Another scenario to consider is when the estate includes any property which does not automatically vest in someone, such as the deceased’s spouse, and in this case, probate will most likely be required.

When is probate not required in Ontario?

Although probate will be required for most assets within Ontario, there will be situations when the probate process is not required. In particular, if the deceased did not own any assets there will be no need for probate. In addition, if any of the following situations apply, probate will not always be required:

  • If real estate property is owned outside of Ontario, then probate is to be filed in that jurisdiction. Consult a probate lawyer for more information.
  • If there are Canada Pension Plan (CPP) death benefits.
  • Assets which pass by beneficiary designation, such as jointly owned bank accounts, RRSPs, RRIFs, and TFSAs with a named beneficiary other than the ‘Estate’.
  • With real estate properties where the title of the property is ‘Joint Tenants’, as a transfer can complete without probate if a Survivorship Application is filed.
  • RESP is not required to be probated if both partners are joint subscribers of the plan, such as with spouses or common-law partners. However, If RESP is under a single subscriber’s name, then RESP would need to be probated. This is because RESP is an asset, which until paid to the Beneficiary for school purposes, remains the asset of the estate.
  • Gifts made during the deceased lifetime.
  • Assets which were held in a trust during the deceased lifetime.
  • Any insurance proceeds which are paid to a named beneficiary.

Do you need a lawyer to file for a probate in Ontario?

No. A short answer is you do not need a lawyer to file for a probate application. There is no legal requirement to hire a lawyer to file a probate application in Ontario.

However, it is essential to understand that a probate lawyer would be qualified to draft the probate application as per Ontario’s civil procedure rules. An experienced estate lawyer or a probate lawyer can look after all aspects of a probate application. The chances of rejection of a probate application would be less if you were to retain an estate & probate lawyer who is more experienced in drafting such applications. Your lawyer will be responsible for attending to any court objections and resolving such complaints to the judge’s satisfaction.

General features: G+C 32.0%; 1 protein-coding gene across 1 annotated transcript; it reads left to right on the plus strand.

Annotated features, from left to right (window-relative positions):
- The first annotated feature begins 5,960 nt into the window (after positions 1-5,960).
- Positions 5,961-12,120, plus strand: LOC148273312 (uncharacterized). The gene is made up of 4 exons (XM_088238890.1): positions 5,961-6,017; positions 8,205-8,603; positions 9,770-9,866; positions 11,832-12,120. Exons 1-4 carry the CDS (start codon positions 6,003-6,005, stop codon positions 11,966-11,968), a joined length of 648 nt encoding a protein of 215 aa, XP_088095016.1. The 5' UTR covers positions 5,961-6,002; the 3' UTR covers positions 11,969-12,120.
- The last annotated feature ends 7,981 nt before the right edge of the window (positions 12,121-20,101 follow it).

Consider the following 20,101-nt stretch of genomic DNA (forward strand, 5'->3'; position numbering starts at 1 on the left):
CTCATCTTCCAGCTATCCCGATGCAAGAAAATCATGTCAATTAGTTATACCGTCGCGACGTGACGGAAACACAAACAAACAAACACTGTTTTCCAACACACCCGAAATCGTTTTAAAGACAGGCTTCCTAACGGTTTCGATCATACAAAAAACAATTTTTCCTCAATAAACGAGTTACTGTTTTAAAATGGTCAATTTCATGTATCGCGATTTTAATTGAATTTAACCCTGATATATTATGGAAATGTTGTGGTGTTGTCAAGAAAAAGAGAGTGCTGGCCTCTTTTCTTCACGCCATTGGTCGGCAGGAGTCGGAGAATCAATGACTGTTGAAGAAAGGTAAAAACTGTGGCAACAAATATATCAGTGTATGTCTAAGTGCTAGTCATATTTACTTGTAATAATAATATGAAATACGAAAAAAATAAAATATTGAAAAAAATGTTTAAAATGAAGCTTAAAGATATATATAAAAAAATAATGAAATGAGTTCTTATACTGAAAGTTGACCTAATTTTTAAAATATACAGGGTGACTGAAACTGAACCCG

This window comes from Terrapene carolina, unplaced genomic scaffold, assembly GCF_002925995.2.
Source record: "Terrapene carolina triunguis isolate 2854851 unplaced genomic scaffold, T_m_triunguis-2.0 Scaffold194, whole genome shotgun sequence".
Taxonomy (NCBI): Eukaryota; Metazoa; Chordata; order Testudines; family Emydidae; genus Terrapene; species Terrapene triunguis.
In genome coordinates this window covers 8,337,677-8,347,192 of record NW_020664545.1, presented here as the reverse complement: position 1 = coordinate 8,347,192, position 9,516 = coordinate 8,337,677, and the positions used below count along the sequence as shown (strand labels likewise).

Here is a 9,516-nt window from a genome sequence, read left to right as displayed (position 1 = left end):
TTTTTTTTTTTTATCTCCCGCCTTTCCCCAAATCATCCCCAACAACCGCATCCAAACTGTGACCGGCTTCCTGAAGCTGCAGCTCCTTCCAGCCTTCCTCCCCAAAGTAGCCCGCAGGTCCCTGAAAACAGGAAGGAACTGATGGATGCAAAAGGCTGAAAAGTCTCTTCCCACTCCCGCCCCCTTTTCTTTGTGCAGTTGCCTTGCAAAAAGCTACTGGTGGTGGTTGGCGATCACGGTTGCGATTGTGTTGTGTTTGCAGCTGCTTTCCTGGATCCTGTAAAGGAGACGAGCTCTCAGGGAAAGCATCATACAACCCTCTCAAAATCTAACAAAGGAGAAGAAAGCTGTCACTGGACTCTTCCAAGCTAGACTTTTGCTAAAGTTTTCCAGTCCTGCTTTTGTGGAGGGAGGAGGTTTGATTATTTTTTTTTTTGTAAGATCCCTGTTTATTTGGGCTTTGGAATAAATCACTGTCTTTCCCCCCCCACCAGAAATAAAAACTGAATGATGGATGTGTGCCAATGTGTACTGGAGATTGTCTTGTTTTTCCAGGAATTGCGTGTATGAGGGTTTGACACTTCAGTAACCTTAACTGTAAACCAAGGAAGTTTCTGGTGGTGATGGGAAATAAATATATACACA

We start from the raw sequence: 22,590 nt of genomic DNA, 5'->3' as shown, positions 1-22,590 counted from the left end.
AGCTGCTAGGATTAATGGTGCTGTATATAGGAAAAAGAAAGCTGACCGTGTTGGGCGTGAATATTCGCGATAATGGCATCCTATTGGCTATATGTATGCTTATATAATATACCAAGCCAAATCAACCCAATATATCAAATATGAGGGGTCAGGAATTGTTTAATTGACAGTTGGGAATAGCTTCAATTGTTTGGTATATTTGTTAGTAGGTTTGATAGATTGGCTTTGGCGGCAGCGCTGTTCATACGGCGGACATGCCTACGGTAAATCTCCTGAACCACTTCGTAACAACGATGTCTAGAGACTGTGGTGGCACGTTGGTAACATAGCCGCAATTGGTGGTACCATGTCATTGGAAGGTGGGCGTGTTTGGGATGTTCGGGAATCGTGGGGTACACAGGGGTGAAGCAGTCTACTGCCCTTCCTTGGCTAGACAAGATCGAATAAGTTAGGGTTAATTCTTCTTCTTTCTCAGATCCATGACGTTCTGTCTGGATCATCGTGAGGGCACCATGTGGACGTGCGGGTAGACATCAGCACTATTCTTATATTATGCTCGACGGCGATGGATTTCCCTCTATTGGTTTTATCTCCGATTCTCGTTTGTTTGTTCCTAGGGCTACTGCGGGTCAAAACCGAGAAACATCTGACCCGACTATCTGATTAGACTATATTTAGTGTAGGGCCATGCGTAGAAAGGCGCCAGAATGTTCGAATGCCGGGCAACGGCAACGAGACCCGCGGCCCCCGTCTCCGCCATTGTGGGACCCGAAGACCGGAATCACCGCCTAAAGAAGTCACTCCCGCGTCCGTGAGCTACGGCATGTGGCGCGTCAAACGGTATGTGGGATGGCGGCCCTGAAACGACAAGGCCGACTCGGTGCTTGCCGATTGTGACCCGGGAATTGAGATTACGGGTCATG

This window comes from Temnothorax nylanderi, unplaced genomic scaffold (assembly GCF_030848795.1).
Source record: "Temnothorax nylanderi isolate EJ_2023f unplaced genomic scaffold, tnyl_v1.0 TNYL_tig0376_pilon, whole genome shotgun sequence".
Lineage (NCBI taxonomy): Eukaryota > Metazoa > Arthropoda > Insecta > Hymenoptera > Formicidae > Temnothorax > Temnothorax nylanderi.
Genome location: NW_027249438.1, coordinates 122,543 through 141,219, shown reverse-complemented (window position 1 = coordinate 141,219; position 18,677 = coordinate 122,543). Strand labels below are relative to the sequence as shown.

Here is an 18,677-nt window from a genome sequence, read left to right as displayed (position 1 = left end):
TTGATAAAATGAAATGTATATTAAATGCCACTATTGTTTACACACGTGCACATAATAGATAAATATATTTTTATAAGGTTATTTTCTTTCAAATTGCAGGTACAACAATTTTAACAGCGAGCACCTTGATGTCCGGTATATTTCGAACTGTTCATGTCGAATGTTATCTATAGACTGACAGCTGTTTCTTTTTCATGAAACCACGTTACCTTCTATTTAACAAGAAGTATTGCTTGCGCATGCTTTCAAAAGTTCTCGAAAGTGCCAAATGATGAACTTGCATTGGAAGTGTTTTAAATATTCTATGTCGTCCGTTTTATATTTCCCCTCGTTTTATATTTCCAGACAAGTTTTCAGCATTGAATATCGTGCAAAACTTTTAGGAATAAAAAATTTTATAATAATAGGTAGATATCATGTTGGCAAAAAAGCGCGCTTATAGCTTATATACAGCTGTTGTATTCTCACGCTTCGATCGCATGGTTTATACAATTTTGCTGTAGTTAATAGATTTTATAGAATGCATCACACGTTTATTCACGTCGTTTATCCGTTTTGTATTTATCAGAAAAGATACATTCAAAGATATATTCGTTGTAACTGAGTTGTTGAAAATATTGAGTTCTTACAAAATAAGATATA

A probate lawyer can also advise a tax-efficient way to file probate and guide you to take steps to protect assets and what other measures are needed other than probate application.

Overall, an estate lawyer can get the probate process completed faster than others. A probate lawyer will be your go-to person if you run into a problem when distributing the assets.

What our probate lawyer can do for you?

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Who is Executor of Estate

An executor is a person named in the Will to carry out the deceased’s wishes and directions. The court confirms the appointment of the executor named in the Will by issuing a Certificate of Appointment of Trustee. If there is no will, then the executor effectively is the person who received a Certificate of Appointment of Trustee by the court.


3. List All of the Assets.

The Estate Act requires a determination of estate assets value to calculate the Estate Administration Tax. It is necessary to prepare a list of all the deceased assets as soon as possible and the valuation of each asset. The valuation of all assets is used to calculate the Estate Administration Tax.

For probate application, you need to base the value on the asset’s at fair market value at the time of death. Ideally, all valuation should be supported by proper documentation such as statements or opinions from an appraiser.